Coyle, the BBC Trust vice-chair who has applied to become Lord Patten’s full-time replacement, also defended the existing licence fee system, saying it remains the best funding model for the corporation.
Coyle told a lecture at the LSE it was right that there should be a debate about decriminalisation of licence fee evasion, including the potential impact on BBC income. “We will also want to put forward some ideas about how to incorporate on-demand viewing to iPlayer into any future licence fee system,” Coyle said. “There is every reason to think the licence fee, which pays for the creation of new programmes no matter how they’re viewed, is the best model and a sustainable model for at least another charter period.”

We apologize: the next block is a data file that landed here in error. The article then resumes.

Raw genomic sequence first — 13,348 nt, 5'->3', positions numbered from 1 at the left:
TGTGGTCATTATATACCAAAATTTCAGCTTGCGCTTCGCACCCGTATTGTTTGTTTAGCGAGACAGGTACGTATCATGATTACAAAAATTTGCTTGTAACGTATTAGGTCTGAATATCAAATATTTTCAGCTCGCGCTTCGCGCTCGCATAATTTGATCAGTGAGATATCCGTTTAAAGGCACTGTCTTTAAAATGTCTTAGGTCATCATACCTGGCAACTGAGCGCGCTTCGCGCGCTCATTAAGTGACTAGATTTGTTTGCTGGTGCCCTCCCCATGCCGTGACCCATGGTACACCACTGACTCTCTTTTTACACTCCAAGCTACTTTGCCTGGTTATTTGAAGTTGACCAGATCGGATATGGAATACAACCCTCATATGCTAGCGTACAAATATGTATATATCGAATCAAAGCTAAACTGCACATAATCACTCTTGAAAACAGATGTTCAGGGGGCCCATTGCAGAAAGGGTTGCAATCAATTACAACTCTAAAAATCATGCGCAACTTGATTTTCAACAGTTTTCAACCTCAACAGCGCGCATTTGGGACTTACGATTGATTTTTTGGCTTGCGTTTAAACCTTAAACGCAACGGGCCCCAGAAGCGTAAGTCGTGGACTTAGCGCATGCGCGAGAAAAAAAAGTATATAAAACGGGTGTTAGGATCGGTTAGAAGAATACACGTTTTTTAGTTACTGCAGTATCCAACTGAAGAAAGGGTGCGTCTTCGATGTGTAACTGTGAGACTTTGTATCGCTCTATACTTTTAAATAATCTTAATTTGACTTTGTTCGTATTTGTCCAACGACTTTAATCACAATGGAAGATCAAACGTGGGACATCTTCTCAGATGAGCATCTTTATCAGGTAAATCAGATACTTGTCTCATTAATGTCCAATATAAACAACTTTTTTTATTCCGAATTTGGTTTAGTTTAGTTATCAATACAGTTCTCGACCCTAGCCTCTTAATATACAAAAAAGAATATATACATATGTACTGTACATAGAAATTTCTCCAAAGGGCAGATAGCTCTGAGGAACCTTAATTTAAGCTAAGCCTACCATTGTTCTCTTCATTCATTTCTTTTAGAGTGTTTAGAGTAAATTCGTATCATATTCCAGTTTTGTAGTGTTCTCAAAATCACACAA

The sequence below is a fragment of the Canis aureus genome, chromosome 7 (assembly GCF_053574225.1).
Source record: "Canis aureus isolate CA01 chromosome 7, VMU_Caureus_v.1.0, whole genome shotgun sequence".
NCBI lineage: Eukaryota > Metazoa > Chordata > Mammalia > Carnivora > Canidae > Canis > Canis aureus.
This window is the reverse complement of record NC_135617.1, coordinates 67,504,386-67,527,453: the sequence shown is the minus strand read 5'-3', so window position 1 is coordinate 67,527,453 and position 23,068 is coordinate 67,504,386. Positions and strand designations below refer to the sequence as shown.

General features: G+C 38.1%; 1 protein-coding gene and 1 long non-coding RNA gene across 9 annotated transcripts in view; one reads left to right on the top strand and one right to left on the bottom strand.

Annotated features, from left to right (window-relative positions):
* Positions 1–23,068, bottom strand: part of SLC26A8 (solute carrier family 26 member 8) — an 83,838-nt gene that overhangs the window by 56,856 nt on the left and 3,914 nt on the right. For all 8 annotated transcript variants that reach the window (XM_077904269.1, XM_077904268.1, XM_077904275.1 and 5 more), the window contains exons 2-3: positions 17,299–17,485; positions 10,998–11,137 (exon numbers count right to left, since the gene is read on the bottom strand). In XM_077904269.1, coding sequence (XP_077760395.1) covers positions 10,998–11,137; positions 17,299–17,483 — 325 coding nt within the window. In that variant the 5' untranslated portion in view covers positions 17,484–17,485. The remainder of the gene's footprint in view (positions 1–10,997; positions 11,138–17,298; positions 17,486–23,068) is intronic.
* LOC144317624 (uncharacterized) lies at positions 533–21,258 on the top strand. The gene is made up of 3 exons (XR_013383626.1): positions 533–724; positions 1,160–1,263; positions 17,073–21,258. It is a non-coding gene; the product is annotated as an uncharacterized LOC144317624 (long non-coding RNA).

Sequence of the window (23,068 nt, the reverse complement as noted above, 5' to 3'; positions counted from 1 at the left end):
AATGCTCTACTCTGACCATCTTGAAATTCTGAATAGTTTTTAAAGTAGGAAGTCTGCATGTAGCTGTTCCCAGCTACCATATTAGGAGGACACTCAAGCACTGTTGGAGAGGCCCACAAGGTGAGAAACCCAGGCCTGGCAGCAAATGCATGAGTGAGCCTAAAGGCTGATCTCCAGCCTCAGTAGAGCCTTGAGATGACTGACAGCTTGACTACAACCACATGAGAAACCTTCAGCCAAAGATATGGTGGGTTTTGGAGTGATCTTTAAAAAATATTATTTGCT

She said the upcoming review of the BBC charter and funding mechanism, beginning after the May 2015 general election, should be “very different” from the licence fee deal hurriedly negotiated with the then recently-elected coalition government in October 2010. Coyle lamented this had resulted in the negotiation being lumped together with the government’s spending review, which led to the BBC being forced to take on extra funding obligations while the licence fee was frozen until 2017.